Posted July 7, 2011
With 9.1% unemployment and gasoline prices in the stratosphere, President Obama must sometimes wish that some big corporation would suddenly show up and offer a shovel-ready, multibillion-dollar project to create 100,000 jobs and reduce U.S. reliance on oil from dictatorships. Oh, wait. His Secretary of State has had that offer sitting on her desk since she was sworn in. The trouble is that the Administration can't approve it without upsetting its anti-fossil fuel constituency. And so the proposal sits.
Today those [Gulf Coast] refineries are highly dependent on imports from Mexico and Venezuela, which have decreased output in recent years. TransCanada would help to provide Gulf Coast refiners with a more reliable source of supply from a U.S. ally. None of this is lost on the State Department, which must approve the project because it crosses the U.S. border. Its first environmental impact statement, in April 2010, found that the XL would meet industry standards and not significantly affect the environment. Without the pipeline, State said, the U.S. would not be able to benefit from cost-efficient Western Canadian oil and "would remain dependent upon unstable foreign oil supplies."
and the end:
So why the EPA push back? Ask the Natural Resources Defense Council. "This is really a campaign against tar sands expansion rather than a single pipeline," Susan Casey-Lefkowitz, director of the council's international program, told the New York Times last month...U.S. greens loathe oil, and the tar sands has become the next Alaska in green mythology. We get that. But what about jobs and growth? The U.S. economy needs a stable and affordable energy supply and, according to Cambridge Energy Research Associates (CERA), Canada's tar sands oil from "wells to wheels" isn't any "dirtier" than Nigerian light or California or Middle East heavy crude. The Keystone XL pipeline is another case in which the Obama Administration's ideology clashes with its professed goal of job creation. Why do jobs always lose?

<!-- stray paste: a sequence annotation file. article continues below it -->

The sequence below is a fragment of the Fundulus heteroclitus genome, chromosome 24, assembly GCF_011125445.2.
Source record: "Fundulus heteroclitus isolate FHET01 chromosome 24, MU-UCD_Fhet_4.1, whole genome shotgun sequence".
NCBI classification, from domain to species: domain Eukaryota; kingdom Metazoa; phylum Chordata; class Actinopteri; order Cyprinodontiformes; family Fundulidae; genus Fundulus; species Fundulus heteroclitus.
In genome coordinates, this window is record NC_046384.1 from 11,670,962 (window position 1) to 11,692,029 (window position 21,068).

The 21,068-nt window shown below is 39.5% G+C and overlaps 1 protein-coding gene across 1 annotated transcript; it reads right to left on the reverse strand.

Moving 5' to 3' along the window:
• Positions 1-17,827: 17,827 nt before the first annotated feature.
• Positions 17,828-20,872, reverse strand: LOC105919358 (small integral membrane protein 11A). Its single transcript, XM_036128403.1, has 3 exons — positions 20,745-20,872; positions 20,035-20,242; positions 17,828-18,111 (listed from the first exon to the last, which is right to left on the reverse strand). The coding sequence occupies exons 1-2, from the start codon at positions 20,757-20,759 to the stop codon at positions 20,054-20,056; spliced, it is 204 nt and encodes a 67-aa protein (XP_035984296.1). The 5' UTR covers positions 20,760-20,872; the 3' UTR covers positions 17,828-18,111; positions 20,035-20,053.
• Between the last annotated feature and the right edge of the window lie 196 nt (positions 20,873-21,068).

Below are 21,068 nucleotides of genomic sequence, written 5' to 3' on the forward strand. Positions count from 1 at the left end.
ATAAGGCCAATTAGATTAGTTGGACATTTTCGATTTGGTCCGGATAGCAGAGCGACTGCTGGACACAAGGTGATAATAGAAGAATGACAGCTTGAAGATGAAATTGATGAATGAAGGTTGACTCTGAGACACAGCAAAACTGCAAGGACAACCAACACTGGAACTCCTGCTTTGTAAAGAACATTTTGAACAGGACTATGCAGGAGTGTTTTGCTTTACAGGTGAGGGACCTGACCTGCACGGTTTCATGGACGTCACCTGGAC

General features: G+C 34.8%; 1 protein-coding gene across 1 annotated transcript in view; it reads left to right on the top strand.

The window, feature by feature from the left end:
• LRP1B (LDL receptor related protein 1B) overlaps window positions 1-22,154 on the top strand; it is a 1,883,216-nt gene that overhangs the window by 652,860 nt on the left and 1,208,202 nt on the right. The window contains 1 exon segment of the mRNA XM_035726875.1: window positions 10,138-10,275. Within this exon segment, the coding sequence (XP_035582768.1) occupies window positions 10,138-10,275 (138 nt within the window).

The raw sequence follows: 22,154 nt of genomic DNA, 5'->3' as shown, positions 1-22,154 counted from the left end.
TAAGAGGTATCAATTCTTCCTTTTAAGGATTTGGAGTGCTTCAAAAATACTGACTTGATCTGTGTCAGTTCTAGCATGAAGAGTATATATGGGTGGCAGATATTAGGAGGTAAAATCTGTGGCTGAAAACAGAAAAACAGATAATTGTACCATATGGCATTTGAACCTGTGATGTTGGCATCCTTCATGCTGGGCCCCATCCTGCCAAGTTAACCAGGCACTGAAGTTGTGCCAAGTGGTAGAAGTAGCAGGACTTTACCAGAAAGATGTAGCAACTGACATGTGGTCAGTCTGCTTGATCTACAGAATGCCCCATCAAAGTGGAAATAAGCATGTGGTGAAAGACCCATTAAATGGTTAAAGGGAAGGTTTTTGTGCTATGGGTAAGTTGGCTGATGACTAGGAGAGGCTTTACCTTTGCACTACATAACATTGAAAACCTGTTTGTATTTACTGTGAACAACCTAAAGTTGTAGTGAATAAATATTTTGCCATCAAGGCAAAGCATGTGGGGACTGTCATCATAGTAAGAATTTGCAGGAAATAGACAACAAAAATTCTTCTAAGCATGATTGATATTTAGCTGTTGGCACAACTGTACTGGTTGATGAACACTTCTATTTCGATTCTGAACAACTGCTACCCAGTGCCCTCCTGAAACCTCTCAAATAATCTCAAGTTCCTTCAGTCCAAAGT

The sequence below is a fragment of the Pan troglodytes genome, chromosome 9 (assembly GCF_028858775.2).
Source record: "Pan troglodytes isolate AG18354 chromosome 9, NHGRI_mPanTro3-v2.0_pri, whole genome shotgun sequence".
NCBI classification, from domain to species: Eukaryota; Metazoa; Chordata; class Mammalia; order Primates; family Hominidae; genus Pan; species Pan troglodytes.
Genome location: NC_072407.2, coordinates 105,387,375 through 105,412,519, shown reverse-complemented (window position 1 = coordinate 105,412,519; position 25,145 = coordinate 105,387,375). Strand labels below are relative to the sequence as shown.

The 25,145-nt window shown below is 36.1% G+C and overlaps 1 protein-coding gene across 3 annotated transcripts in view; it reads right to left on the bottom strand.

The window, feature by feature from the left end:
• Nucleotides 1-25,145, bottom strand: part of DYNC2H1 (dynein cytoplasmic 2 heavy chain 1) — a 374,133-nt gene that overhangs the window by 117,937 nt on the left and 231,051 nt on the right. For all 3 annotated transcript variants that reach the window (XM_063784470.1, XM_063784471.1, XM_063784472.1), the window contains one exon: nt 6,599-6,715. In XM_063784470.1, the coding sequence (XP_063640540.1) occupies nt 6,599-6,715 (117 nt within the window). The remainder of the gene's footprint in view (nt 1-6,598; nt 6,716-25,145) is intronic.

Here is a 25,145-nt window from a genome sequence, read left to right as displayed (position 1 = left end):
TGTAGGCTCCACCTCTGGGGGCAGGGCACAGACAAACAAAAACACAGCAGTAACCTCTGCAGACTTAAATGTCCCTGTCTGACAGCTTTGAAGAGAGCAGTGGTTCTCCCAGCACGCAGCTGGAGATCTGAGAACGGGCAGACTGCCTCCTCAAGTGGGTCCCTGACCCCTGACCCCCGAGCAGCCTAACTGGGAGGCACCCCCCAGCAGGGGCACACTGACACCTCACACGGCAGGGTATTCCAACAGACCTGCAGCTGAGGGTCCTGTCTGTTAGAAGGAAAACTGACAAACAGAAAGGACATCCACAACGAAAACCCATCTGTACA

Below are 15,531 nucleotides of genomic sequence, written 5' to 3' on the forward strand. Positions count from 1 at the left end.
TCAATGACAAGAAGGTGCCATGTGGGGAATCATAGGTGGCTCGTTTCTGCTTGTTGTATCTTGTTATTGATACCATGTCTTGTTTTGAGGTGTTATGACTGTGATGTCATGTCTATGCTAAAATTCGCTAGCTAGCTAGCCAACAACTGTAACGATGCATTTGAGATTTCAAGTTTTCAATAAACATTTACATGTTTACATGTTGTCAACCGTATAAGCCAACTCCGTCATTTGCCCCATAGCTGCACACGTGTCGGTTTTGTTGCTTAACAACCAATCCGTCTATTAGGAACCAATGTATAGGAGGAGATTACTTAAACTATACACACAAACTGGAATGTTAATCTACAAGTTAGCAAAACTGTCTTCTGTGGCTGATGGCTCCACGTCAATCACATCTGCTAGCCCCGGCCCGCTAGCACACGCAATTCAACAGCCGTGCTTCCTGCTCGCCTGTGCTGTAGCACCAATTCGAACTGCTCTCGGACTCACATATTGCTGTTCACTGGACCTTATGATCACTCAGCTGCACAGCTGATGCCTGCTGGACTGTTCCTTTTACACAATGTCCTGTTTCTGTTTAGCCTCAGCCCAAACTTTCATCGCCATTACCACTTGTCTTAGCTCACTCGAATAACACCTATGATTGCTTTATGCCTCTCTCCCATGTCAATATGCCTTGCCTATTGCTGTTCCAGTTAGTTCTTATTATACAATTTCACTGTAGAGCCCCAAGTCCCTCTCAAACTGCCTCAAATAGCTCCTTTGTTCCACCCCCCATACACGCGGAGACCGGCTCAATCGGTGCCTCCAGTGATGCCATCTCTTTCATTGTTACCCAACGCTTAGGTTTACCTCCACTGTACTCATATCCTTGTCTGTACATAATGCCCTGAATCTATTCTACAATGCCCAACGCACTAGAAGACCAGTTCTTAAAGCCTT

Go read the in-betweens and then take action to support the Keystone XL Pipeline, our energy security is on the line.
If you are an industry worker, sign the petition to the State Department, showing your support for this project and its potential to create 20,000 American jobs.
ABOUT THE AUTHOR
Mark Green joined API after a career in newspaper journalism, including 16 years as national editorial writer for The Oklahoman in the paper’s Washington bureau. Mark also was a reporter, copy editor and sports editor. He earned his journalism degree from the University of Oklahoma and master’s in journalism and public affairs from American University. He and his wife Pamela live in Occoquan, Va., where they enjoy their four grandchildren.